Don’t Judge a Reader by it’s Cover

“Read, read, read. Read everything — trash, classics, good and bad, and see how they do it. Just like a carpenter who works as an apprentice and studies the master. Read! You’ll absorb it.

Then write. If it’s good, you’ll find out. If it’s not, throw it out of the window.”

― William Faulkner

As the holidays approach, my handy-dandy  stores have finally decided to stock up on sparkling juices, and that’s what I have by my side as I write. Sparkling grape juice is to die for if you haven’t tried it. Anyway, this topic is a flash from the past, but it is something that I still encounter daily as do many. Enjoy.

As an English Lit major, I (obviously) have a strong passion for reading. My fondness for reading seemed to develop in the 4th grade at my local elementary school. I can clearly remember being waist-deep in The Woodshed Mystery by Gertrude Chandler Warner, and I looked up to realize it was 11:00 p.m. on a school night (As an 9-year-old, this was a big deal), and I was still reading, totally entranced by the book. What felt like minutes had slipped into hours as I was completely absorbed in my novel. I was unaware of what was going on about me, and it was all because of this hardback sitting in my lap. Ever since that night the I noticed the power a book could wield, I made it my mission to soak up as much knowledge any book could offer. Obviously, due to my age, I didn’t go to the local library and check out the thickest volume of War & Peace I could find, but I quickly zipped through my reading classroom’s scarcely stocked collection of thin chapter books. I earned the title of “bookworm” that year, and I’ve managed to hold on to it. As I grew older, my love of books didn’t fade. I quickly became known as the girl who had a book in her purse at all times. I was that kid who hunkered down at recess with a book in her hand, and I didn’t mind the whispers and the bewildered looks from my peers (Even at a young age, I possessed the still-present quality of not giving a crap what others thought). I passed through elementary and middle school with a book at my side, yet I still felt like that 9-year-old who just discovered the magic of reading. I am pleased to say that I was not one to turn down a book. I didn’t care if it was a historical fiction, a biography, a romance, a classic, etc. Genre was just a word for categorization. I never thought to limit myself to just one when I could read them all.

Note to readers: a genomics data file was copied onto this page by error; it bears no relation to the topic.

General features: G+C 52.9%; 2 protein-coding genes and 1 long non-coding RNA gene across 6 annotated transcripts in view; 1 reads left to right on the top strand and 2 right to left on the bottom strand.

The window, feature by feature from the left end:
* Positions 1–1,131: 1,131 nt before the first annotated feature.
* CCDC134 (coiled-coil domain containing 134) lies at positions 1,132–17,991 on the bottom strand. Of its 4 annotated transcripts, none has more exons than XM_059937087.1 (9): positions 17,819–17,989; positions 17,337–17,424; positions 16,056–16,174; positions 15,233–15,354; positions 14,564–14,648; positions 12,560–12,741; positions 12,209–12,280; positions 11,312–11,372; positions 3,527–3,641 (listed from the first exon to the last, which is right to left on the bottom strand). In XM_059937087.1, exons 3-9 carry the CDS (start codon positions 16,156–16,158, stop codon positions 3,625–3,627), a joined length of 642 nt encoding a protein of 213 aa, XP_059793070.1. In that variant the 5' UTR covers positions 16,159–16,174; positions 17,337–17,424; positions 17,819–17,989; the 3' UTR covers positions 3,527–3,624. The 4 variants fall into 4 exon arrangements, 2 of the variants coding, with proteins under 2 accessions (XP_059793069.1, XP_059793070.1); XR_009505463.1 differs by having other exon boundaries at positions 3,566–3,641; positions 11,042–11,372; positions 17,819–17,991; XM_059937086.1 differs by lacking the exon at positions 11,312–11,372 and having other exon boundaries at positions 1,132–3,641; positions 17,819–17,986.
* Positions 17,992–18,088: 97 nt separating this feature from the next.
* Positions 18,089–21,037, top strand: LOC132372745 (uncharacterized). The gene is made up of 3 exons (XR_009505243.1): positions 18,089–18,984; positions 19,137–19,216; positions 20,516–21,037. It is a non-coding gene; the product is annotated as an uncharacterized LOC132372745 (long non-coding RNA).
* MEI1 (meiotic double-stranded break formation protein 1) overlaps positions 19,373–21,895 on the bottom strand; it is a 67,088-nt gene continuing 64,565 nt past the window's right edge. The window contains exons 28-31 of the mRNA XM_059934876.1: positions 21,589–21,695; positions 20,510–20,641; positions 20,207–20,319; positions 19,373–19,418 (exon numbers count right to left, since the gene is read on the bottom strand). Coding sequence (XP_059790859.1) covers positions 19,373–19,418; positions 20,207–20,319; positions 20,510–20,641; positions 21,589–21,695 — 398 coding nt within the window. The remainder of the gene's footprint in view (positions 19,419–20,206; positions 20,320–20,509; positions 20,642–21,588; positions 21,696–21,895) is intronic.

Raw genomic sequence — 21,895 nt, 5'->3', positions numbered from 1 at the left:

When I began high school, I had read most of the material that my next four years of English classes were based on, but I didn’t care. I was partial to classical novels, but I still allowed myself the luxury of reading anything I fancied. At this time, the girls in my classes were beginning to discover teen romance novels. They dived into the works of Sarah Dessen and Nicholas Sparks. I, myself, had read a teen romance or two, but they never were my favorites; I preferred Jane Austin and the Brontes.

An unfortunate trait of mine is my tendency to be (quietly) rebellious. With my somewhat quiet demeanor, I didn’t cause trouble, but I thoroughly enjoyed using my love of reading to baffle those around me. Instead of bee-lining towards the latest books circulating the school, I loved to find books that seemed daunting to my fellow peers. I avoided the newest dystopian romances, and veered towards books that I knew were probably better suited for someone much older. I would read a book just because someone said I wouldn’t or couldn’t (I was so hardcore, wasn’t I?), and that’s how I discovered many of my absolute favorite authors. I had always thought of reading as a hobby that one personalized. Everyone developed particular tastes for particular books like they did food. It wasn’t until the middle of my high school years that I first received judgement for what I read. I loved to find books that possessed ideas and concepts that parents and teachers deemed dangerous to youth. Any contradictory material was often what I piled into my cart at the local bookstore. It was during my sophomore year of high school that I first heard the hype about authors of young adult romances. Personally, I had never delved into serious romance novels. I tended to stick with classics, and their level of intimacy usually ended with a chaste kiss (I still swoon when Mr. Rochester and Jane finally kiss in Jane Eyre). Nonetheless, I was always open to read anything new, and I accepted a book from my sister Kate that was definitely more intense than a kiss. Yes, it was a smut book from beginning to end, and I loved it (It was an Abbi Glines novel). I will often read an author’s entire collection if I found them to be interesting, and I did just that after finishing Kate’s book. I found the plots to be well thought out and original. The books were often quite realistic in their portrayal of life events, and the steamy romance was just an addition to the story that upped the overall intensity. Overall, I liked the novels and developed a taste for particular authors such as Abbi Glines, Cora Carmack, and J. Lynn.